Sir George Bird wood has also had a long Indian career, and no one suspects him of pro-British bias—rather the reverse. Yet we find him writing to the Times in 1895 about one of the Indian provinces, as follows: “The new Bengali language and literature,” he says, “are the direct products of our Law Courts, particularly the High Court at Calcutta, of Mission schools and newspaper presses and Education Departments, the agents which are everywhere, not in Bengal only, giving if not absolute unity yet community in diversity to the peoples of British India.” The modern literature of Bengal, he goes on to say, is Christian in its teaching; if not the Christianity of creed and dogma, yet of the mind of Christ.
It is that transition in ideas, that alteration in social, political, and religious standpoint which we are going to trace and illustrate.
“By the well where the bullocks
Silent and blind and slow.”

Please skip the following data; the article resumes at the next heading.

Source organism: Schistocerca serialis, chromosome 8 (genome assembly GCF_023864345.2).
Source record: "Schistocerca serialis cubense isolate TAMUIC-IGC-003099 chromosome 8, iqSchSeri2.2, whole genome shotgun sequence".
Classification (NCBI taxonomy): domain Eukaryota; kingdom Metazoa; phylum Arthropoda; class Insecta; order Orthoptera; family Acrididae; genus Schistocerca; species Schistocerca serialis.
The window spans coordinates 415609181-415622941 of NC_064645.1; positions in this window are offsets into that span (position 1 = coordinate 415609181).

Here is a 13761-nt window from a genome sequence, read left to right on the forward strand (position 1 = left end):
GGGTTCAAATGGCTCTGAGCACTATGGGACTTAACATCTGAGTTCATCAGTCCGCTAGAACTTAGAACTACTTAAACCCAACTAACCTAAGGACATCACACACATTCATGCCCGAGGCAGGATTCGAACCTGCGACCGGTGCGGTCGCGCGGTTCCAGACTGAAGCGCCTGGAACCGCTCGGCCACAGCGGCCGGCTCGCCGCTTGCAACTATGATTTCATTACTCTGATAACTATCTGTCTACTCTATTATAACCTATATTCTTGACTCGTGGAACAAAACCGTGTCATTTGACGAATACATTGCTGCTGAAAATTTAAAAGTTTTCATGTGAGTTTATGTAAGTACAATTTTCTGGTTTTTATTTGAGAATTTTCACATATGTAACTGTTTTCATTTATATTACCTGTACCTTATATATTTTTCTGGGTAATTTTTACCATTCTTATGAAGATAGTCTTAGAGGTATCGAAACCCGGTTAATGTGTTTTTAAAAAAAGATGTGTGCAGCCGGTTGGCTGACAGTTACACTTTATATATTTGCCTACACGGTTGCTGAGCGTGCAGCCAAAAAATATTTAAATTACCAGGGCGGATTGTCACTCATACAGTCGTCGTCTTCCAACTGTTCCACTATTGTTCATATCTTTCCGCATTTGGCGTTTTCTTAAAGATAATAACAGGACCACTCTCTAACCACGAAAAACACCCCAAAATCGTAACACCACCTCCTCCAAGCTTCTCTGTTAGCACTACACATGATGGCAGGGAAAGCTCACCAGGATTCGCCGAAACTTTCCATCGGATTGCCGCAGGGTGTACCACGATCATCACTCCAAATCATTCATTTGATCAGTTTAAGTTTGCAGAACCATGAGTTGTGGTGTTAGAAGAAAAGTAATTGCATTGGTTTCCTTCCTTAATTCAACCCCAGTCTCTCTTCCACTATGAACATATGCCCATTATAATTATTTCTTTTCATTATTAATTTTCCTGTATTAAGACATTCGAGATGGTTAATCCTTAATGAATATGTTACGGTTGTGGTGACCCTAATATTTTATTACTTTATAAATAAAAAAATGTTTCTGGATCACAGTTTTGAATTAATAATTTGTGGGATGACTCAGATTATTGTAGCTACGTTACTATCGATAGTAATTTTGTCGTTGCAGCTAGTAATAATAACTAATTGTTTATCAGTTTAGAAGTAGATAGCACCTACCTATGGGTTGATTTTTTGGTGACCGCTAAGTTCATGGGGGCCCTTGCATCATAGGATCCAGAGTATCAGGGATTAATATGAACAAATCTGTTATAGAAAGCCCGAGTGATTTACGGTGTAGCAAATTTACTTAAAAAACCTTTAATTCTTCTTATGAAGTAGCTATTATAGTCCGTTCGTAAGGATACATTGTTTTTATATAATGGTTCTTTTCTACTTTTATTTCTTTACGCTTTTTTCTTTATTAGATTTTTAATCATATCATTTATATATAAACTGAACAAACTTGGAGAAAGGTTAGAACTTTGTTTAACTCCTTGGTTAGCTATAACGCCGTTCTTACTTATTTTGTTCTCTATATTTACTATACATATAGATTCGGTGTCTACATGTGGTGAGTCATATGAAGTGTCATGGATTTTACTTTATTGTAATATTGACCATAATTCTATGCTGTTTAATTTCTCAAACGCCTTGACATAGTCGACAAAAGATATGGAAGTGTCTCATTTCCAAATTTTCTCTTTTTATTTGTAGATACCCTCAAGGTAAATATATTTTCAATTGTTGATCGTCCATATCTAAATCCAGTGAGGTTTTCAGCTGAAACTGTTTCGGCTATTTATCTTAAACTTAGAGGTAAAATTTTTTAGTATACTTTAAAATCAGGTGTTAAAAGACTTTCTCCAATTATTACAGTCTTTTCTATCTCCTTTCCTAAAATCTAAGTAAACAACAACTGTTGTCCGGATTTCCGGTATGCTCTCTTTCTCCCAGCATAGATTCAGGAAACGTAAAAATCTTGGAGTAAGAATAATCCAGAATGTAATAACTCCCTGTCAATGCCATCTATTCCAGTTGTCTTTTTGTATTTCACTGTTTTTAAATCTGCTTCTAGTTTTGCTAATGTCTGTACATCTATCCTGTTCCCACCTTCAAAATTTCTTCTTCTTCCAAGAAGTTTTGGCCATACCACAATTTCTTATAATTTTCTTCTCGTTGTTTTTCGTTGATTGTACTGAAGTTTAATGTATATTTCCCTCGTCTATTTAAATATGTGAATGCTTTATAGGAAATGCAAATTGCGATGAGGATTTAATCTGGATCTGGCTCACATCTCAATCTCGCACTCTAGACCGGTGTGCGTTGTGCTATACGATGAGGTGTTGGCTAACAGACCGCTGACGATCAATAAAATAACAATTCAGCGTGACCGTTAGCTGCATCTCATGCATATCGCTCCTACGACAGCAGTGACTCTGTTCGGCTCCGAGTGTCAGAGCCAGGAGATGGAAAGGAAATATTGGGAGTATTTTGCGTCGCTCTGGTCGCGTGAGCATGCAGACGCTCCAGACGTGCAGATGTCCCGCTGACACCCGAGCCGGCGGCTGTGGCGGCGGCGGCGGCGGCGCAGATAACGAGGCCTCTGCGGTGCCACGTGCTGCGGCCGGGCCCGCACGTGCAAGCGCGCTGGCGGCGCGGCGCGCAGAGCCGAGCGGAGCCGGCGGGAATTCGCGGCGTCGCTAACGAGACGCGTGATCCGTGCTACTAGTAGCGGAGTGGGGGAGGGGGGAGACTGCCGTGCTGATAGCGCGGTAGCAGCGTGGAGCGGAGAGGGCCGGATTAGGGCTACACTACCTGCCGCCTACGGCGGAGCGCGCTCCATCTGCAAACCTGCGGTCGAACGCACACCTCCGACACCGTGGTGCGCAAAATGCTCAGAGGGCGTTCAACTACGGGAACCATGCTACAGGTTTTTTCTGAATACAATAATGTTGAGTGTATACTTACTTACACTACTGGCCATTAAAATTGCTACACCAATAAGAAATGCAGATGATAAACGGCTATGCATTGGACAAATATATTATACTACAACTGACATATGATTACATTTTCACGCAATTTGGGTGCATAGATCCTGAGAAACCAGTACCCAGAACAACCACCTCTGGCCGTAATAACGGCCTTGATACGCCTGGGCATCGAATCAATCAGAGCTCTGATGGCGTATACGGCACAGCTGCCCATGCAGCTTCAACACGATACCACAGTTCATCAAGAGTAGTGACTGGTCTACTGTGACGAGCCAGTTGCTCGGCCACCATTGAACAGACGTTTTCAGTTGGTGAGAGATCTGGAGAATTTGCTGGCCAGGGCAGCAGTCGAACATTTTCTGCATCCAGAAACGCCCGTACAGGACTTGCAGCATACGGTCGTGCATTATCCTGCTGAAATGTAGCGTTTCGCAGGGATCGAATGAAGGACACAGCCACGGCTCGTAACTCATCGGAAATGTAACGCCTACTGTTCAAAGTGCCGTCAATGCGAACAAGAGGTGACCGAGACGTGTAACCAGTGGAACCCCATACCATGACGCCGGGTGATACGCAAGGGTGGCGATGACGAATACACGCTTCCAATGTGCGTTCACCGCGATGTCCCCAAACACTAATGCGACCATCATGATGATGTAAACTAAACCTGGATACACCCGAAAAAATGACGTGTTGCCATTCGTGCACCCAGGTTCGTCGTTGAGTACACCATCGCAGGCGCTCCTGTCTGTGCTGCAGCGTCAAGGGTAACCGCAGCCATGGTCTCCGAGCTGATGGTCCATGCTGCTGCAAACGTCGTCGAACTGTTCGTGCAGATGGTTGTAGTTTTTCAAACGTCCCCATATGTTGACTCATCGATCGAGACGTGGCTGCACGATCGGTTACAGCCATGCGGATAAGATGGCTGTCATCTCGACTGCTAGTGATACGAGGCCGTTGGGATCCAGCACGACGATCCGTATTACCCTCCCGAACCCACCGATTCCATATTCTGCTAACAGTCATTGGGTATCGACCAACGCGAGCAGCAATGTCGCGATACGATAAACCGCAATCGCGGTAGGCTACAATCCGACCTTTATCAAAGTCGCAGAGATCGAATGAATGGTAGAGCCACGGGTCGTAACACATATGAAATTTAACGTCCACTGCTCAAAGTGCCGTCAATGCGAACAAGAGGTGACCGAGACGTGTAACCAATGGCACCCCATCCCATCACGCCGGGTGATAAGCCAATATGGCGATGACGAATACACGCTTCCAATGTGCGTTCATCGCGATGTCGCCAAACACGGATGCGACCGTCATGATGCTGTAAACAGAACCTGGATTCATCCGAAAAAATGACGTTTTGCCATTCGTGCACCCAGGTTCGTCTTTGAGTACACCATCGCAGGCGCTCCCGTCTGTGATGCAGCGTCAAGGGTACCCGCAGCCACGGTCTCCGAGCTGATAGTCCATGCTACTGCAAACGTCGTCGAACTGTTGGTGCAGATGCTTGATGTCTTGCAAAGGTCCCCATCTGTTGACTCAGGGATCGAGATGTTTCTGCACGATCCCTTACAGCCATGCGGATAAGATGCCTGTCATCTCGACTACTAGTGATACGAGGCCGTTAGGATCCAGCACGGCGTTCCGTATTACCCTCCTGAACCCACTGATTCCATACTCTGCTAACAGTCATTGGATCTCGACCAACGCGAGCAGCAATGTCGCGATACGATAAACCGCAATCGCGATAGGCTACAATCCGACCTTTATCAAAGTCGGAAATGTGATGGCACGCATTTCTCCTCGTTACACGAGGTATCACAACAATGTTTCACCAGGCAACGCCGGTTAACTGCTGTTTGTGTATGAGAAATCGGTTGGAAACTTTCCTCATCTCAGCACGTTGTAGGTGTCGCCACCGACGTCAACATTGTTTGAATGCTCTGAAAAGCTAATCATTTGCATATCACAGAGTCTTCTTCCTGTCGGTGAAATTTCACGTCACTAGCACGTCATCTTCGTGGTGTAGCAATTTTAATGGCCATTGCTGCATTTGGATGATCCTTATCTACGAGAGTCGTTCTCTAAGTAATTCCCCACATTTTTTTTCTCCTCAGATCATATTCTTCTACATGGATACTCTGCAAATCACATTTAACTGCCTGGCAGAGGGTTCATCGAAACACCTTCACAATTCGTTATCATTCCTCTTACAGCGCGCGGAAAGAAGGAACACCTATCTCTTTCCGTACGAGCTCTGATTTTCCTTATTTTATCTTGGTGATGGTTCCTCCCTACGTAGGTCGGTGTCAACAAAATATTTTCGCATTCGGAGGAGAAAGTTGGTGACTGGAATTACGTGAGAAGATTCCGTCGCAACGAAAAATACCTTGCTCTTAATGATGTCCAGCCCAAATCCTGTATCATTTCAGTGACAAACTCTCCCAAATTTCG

[Sidenote: Indian conservatism.]
[Sidenote: Is mere inertia.]
But while acknowledging the potent influences at work, and accepting these representative utterances, it may yet be asked by the incredulous—What of the inherent conservatism, the proverbial tenacity of India? Is there really any perceptible and significant change to record as the outcome of the influences of the nineteenth century? Well, the expression “Indian conservatism” is misleading. There is no Indian conservatism in the sense of a philosophy of politics, of society, or of religion. Indian conservatism—what is it? To some extent an idealising of the past, the golden age of great law-givers and philosophers and saints. But very much more—mere inertia and torpidity in mind and body, a reluctance to take stock of things,